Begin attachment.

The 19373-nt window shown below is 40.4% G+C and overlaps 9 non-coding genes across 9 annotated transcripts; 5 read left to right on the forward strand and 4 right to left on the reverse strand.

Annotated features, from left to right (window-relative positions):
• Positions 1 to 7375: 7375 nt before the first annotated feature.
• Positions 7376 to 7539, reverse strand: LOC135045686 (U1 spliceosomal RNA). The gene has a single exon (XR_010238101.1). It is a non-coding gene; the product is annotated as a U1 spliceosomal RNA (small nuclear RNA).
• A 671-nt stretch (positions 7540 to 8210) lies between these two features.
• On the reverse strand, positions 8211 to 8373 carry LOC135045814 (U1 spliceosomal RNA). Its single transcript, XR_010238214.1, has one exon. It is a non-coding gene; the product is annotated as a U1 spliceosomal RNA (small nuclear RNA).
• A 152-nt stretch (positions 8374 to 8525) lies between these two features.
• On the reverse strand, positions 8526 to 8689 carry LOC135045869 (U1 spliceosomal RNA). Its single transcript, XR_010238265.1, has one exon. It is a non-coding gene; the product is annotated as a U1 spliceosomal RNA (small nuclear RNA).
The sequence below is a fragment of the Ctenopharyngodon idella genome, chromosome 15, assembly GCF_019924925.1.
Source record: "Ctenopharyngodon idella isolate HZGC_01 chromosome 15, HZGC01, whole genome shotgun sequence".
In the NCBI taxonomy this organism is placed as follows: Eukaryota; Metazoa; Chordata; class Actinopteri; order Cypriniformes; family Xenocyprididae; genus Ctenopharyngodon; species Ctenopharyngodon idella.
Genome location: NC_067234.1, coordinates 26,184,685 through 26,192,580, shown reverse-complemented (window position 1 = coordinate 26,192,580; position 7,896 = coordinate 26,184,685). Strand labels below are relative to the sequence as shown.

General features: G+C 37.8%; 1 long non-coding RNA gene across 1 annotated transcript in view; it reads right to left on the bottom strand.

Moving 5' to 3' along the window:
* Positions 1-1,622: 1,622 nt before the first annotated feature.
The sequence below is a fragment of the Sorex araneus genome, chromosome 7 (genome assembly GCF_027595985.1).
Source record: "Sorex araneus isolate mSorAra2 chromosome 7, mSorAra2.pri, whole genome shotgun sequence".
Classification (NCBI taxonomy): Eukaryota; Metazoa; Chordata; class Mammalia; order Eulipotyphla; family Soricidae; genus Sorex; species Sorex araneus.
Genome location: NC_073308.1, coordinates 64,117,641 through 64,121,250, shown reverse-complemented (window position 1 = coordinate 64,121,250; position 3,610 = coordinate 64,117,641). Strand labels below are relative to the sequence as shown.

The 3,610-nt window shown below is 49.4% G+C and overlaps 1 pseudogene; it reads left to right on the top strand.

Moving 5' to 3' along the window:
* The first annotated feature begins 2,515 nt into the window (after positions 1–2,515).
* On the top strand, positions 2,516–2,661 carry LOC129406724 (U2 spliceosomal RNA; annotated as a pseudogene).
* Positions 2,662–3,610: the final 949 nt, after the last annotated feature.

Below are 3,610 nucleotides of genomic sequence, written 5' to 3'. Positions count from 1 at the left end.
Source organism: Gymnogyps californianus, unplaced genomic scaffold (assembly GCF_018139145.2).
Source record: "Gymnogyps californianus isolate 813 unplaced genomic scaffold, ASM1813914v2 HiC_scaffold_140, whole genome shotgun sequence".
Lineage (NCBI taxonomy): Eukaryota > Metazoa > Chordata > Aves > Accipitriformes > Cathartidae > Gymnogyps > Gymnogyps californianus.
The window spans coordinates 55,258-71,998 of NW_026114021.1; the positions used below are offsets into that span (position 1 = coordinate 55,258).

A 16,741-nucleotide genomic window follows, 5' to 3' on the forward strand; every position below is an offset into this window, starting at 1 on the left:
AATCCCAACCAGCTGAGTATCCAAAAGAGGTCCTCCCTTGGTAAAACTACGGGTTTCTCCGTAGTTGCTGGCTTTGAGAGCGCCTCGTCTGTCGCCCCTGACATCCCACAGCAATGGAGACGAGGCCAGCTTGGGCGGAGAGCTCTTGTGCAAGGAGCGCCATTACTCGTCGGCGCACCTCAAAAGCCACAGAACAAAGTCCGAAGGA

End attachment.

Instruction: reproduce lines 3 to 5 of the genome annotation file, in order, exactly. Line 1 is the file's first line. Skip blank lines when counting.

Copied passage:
• Positions 1 to 7375: 7375 nt before the first annotated feature.
• Positions 7376 to 7539, reverse strand: LOC135045686 (U1 spliceosomal RNA). The gene has a single exon (XR_010238101.1). It is a non-coding gene; the product is annotated as a U1 spliceosomal RNA (small nuclear RNA).
• A 671-nt stretch (positions 7540 to 8210) lies between these two features.